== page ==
Biography (Cyclopedia of World Authors, Fourth Revised Edition)
José Saramago (sah-rah-MAH-goh) is Portugal’s best-known and most celebrated writer. He was born to a family of poor farmworkers in the central Portuguese village of Azinhaga. When Saramago was two years old, his family moved to the Portuguese capital of Lisbon. After graduating from technical school in Lisbon, Saramago took a job in an automobile repair shop, where he worked for two years before moving on to a job with the Portuguese Social Welfare Service. He married his first wife, Ilda Reis, in 1944, and their only child was born three years later. During this time, Saramago would regularly spend his after-work hours in the public library, broadening his literary education. He also wrote his first novel, Terra do pecado (land of sin), publishing it in 1947 at the age of twenty-five. Saramago was disappointed with this work and, after finishing an unpublished novel and working on another one, he gave up writing for two decades.
During his silent period, Saramago took a job with a publisher in Lisbon, and this helped him maintain contact with the literary scene. He translated the works of a number of major writers from French to Portuguese. He finally returned to publishing his own writing in 1966 with a book of poetry, Os poemas possíveis (possible poems). He followed this book with his 1970 collection of poems, Provàvelmente alegria (probably joy), and, in 1975, the long poem O ano de 1993 (the year 1993).
In 1969 Saramago joined the Portuguese Communist Party. The decade of the 1970’s was a time of change for Portugal and for Saramago. In 1970 António O. Salazar, who had come to power in Portugal in the 1930’s, died. The dictatorship continued under Prime Minister Marcelo Caetano, who had held control since Salazar suffered a stroke two years earlier. In that same year, Saramago and Reis divorced. Saramago left his publishing job in 1971 and turned to newspaper work. From 1971 to 1973, he worked as an editor at the newspaper Diário de Lisboa and then became deputy director of the Diário de Nóticias until 1975. Most of his nonfiction works during this period are collections of his newspaper writing.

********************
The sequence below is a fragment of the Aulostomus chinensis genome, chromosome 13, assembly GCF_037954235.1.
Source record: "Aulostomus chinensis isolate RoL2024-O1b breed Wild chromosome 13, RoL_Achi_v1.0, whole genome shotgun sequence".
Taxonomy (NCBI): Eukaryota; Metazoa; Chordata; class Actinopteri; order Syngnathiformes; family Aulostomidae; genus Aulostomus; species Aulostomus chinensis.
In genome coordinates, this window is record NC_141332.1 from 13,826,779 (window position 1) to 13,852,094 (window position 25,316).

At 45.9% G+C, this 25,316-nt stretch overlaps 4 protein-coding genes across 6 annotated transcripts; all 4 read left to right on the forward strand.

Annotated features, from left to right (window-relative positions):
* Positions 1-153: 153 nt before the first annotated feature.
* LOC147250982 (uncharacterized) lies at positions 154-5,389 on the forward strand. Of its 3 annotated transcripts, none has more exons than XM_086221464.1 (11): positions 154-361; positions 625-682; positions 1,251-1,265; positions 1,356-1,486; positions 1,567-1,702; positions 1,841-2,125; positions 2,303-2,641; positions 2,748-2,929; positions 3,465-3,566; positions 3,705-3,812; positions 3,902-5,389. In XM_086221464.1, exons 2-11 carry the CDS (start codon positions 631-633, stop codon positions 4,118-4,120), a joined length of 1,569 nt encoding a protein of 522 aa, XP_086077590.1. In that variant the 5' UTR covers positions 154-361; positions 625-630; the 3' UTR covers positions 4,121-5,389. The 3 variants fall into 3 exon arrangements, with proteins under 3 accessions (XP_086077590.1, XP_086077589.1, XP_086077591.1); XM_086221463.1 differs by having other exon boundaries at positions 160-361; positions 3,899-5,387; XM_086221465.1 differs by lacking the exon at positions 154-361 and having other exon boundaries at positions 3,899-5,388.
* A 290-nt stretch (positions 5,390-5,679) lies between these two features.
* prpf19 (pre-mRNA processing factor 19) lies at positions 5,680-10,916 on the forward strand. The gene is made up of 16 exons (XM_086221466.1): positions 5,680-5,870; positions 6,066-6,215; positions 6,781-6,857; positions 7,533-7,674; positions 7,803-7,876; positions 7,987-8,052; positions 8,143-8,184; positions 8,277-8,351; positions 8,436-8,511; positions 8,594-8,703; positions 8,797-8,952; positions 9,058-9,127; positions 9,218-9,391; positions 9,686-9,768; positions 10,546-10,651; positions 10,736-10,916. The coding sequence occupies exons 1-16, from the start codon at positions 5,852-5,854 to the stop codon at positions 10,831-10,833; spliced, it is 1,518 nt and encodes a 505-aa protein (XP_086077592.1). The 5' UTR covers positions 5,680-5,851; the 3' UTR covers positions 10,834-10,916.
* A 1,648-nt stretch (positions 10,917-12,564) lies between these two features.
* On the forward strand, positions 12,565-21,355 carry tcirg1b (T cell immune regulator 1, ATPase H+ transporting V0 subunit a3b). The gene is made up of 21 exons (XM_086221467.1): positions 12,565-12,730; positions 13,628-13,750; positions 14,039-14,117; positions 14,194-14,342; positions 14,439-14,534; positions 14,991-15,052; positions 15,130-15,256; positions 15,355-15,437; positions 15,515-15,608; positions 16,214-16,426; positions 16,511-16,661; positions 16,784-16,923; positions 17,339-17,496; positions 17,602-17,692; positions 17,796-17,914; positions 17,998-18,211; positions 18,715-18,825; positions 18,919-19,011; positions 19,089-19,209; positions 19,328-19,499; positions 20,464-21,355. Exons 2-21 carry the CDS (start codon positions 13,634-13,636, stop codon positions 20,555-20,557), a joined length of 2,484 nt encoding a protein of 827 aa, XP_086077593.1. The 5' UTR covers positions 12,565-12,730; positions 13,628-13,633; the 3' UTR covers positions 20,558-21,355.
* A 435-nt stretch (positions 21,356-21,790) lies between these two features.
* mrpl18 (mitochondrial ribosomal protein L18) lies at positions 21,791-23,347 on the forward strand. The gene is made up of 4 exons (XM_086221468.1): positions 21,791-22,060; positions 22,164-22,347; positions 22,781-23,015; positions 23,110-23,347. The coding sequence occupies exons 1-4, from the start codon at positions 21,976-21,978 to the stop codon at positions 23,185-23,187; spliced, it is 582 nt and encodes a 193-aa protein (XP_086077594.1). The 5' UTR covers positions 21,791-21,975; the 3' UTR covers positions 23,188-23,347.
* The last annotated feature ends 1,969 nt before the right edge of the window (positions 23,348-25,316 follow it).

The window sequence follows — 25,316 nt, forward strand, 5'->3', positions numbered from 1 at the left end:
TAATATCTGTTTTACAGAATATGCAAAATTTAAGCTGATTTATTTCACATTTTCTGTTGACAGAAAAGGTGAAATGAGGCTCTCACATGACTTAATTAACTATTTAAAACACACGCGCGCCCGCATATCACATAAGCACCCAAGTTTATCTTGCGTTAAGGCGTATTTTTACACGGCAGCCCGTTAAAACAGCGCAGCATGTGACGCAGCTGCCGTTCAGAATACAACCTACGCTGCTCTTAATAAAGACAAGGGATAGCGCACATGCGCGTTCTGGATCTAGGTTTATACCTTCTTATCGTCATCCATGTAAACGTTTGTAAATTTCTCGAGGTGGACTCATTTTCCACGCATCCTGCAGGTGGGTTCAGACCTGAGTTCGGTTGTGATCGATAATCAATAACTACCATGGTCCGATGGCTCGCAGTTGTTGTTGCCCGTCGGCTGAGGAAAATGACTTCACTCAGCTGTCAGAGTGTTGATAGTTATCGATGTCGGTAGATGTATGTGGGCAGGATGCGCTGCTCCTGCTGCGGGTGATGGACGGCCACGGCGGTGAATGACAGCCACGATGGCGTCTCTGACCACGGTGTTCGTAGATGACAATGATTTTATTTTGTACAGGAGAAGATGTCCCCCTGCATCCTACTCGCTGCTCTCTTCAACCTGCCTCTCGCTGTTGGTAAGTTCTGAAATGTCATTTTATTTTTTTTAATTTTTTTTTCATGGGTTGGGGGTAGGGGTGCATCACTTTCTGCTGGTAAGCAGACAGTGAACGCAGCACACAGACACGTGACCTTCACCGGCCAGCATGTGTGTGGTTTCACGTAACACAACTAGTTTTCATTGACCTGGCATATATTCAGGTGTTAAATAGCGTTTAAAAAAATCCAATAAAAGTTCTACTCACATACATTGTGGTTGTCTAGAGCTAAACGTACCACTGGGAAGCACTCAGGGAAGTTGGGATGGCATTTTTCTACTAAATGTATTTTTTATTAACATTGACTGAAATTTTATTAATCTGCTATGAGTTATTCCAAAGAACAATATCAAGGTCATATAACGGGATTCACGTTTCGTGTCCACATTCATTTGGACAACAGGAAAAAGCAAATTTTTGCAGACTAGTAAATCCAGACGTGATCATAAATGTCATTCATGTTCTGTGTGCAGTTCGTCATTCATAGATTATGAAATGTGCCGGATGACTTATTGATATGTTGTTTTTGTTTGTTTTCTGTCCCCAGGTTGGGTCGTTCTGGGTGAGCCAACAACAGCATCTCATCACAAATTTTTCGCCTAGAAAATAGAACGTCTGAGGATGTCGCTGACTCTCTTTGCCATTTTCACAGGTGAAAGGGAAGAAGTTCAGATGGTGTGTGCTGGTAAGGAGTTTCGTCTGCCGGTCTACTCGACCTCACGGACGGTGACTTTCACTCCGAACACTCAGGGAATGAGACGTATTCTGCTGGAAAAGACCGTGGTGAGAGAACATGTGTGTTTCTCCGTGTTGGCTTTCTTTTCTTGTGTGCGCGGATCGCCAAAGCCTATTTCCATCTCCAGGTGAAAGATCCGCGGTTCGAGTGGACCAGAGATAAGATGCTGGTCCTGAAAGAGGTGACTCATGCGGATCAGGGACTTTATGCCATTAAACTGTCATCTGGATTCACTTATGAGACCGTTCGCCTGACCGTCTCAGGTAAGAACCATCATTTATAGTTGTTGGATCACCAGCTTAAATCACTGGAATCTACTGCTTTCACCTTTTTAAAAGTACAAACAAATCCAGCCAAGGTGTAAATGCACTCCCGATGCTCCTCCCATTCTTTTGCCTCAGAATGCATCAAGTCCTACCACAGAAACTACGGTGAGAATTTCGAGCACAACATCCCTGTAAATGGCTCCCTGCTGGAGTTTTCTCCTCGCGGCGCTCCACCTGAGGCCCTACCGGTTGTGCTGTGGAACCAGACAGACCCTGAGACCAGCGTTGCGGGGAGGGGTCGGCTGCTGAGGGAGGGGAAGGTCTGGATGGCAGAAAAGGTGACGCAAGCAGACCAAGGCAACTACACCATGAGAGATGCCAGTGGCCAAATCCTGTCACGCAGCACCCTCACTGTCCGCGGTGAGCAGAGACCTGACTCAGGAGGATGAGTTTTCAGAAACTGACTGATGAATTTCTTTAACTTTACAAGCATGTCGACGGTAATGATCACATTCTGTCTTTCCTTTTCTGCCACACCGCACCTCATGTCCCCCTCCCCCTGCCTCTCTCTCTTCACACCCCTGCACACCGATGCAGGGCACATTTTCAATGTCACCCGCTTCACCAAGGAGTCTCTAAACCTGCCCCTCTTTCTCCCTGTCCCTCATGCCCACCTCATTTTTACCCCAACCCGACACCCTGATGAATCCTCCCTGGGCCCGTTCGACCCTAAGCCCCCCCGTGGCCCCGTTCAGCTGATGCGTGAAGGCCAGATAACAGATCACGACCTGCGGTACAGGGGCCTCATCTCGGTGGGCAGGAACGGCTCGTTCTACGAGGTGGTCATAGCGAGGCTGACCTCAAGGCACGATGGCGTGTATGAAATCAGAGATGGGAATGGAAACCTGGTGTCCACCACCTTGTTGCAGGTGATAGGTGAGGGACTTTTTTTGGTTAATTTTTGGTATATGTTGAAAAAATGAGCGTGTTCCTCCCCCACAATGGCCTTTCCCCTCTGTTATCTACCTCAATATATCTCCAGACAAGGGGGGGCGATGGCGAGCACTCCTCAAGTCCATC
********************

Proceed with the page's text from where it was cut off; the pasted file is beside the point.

In 1974 a military revolt...
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Biography (Critical Survey of Long Fiction, Fourth Edition)
José Saramago was born into a poor family in the village of Azinhaga, Portugal, about sixty miles outside Lisbon on November 16, 1922. His name would actually have been a traditional Portuguese last name (de Sousa), but he accidentally received his father’s nickname Saramago (Portuguese for “wild radish”). In 1924, the family moved to Lisbon.
Saramago has said that he was a good student. His family could not afford to provide him with a general education that emphasized grammar and writing. At the age of twelve, he was forced to enter a technical school, where he studied for five years to become a mechanic. Nonetheless, he was able to take courses in French. During this period, he borrowed money to buy Portuguese grammar books. After completion of his training, he became a mechanic for two years. At night, he would frequent the public library, where his interest and skill in reading poetry and prose literature inspired him to advance his writing skills without being mentored.